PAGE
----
Professionally Ethical Ways to Harness an Art-Making Generative AI to Support Innovative Instructional Design Work

Professionally Ethical Ways to Harness an Art-Making Generative AI to Support Innovative Instructional Design Work

Shalin Hai-Jew
Copyright: © 2024 |Pages: 35
DOI: 10.4018/979-8-3693-0074-9.ch010
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Instructional designers often pride themselves on using the most cutting-edge commercial authoring and other tools available to achieve their work. Their creations have to meet high technical standards in order to function in a digital environment, in learning management systems, content management systems, on social media, on digital content platforms, and others. In the present moment, generative AI tools enable the making of novel texts and digital visuals, among others. A major extant question is how best to harness generative art-making AIs in instructional design work. In this case, this work explores professionally ethical (and legal) ways to use a generative art-making AIs for ID work, as an innovative approach based on a review of the literature, a year of using several free web-facing art-making generative AIs (CrAIyon, Deep Dream Generator, and others) in open or public beta, and learning from applied instructional design work (over several decades).
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2. Review Of The Literature

Artificial intelligence (AI) has been a long-term objective in computer science. There have been three phases of AI development from the 1950s: “Foundation (1950s – 1970s, methods and algorithms), Symbolic (1970s – 1990s, model driven, knowledge-based systems), and ML/DL (1990s – present, data-driven” (Maslic & Kim, 2021, p. 277), with “ML” referring to “machine learning” and “DL” referring to “data learning”. A large category of computer programs, in the modern age, emulates human intelligence and are known as “artificial intelligence” (as in non-human and non-animal intelligence, rather that of computational machines). “General” or “strong” AI aims to emulate and build on full human intelligence; “narrow” or “weak” AI aims to focus on limited and dedicated applications of machine intelligence for defined specific aims. Work into AI has been ongoing for decades, from the mid-1950s, at least. AI is a “paradigm” for thinking about a category of technologies (Striuk, Kondratenko, Sidenko, & Vorobyova, Nov. 2020, p. 368). For all the progress, this moment is “at the dawn of AI” even as AI is “acting, almost always invisibly, in nearly all fields of human activity” (Santaella, 2022, p. 43).

Key Terms in this Chapter

Deep Fake: An image, sound recording, video, or other digital object that depicts a false or misrepresentational context, often using AI and others.

General AI: A set of artificial intelligence technologies that emulate and build on human general intelligence.

Generative Adversarial Network (GAN): A type of AI program that is comprised of a generator and a discriminator, which work in adversarial and competitive ways.

Intellectual Property: Rights related to an original work that may be protected by patent, copyright, trademark, and other elements.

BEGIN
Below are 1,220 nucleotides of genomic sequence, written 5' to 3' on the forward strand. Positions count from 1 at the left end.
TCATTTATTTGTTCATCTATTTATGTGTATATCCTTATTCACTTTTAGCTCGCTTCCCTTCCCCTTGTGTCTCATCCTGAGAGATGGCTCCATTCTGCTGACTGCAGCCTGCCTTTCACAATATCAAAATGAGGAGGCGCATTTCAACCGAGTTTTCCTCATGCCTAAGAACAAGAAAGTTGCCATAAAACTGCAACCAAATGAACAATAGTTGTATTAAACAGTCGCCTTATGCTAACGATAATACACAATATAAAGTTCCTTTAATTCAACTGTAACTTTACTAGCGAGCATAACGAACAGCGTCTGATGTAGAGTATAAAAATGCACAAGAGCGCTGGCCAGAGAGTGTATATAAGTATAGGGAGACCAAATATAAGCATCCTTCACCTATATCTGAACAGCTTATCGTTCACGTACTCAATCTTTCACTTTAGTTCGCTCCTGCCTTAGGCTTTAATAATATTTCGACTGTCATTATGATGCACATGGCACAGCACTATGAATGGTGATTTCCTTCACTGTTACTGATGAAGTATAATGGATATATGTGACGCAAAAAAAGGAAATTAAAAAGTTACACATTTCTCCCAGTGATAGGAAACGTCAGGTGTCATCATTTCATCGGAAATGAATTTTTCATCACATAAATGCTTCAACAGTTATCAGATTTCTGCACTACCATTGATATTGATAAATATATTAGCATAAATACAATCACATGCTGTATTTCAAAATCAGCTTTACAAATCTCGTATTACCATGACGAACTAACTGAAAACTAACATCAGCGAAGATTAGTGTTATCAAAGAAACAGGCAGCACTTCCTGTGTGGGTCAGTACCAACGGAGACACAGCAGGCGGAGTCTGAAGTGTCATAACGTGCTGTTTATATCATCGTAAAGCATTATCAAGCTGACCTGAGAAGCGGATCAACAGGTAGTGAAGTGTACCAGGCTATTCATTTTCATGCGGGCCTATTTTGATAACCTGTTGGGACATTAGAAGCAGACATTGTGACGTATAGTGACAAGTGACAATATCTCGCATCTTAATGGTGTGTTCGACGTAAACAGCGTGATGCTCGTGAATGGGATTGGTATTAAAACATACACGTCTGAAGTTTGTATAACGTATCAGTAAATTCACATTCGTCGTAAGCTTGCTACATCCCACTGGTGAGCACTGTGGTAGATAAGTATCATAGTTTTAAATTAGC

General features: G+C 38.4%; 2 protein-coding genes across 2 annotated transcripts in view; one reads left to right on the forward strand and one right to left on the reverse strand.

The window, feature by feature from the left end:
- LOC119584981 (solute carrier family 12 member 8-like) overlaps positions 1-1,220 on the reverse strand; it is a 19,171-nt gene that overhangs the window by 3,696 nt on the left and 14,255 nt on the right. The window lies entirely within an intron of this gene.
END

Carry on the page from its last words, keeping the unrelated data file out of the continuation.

Post-Humanism: A theory of “after” or “beyond” humanism as a central concern to extend focus on additional issues beyond human concerns (decentering of human concerns as the foremost concern).

Generative Computational Creativity: A class of creative systems that can autonomously (without human input) generate text (in various genres), games, designs, analogies, artworks, music, and other contents.

Weak AI: An artificial intelligence program designed for a dedicated purpose to solve particular dedicated challenges (vs. AI that focuses on the emulation of general human intelligence).

Generative AI: An artificial intelligence tool or program that creates some content autonomously or with inputs from people or other external sources.

Anthropocentrism: Human-centeredness in terms of a worldview.

Generative Design: An AI capability of proposing various designs with particular parameters.

Instructional Design: The systematic design of teaching and learning to optimize the process (based on theory, empirical research, data, target learners, discipline content areas, and other inputs).

Visual Prompt: The uses of uploaded digital imagery (photos, drawings, sketches, icons, logos, and / or others) to elicit a response (such as from a generative AI).

Aesthetics: What is considered beautiful or artfully pleasing.

Copyright: A legal right owned by the originator of a work to use it in particular ways.

Strong AI: Artificial intelligence that aims to replicate and / or extend general intelligence.

Techno-Moral: The consideration of morality in a technological context or tool.

Techno-Social: The consideration of the social in a technological context or tool.

Creativity: The ability to conceptualize and execute on an original idea and / or creation.

Text Prompt: The uses of words, phrases, textual symbols, or other symbols in combination to elicit a response (such as from a generative AI).

Innovation: The creation of a novel process or object, such as to a marketplace.

Socio-Technical System: The understanding of particular technologies as comprising both social and technical aspects.

Non-Fungible Token (NFT): Assets (often digital) tokenized on a permanent blockchain.

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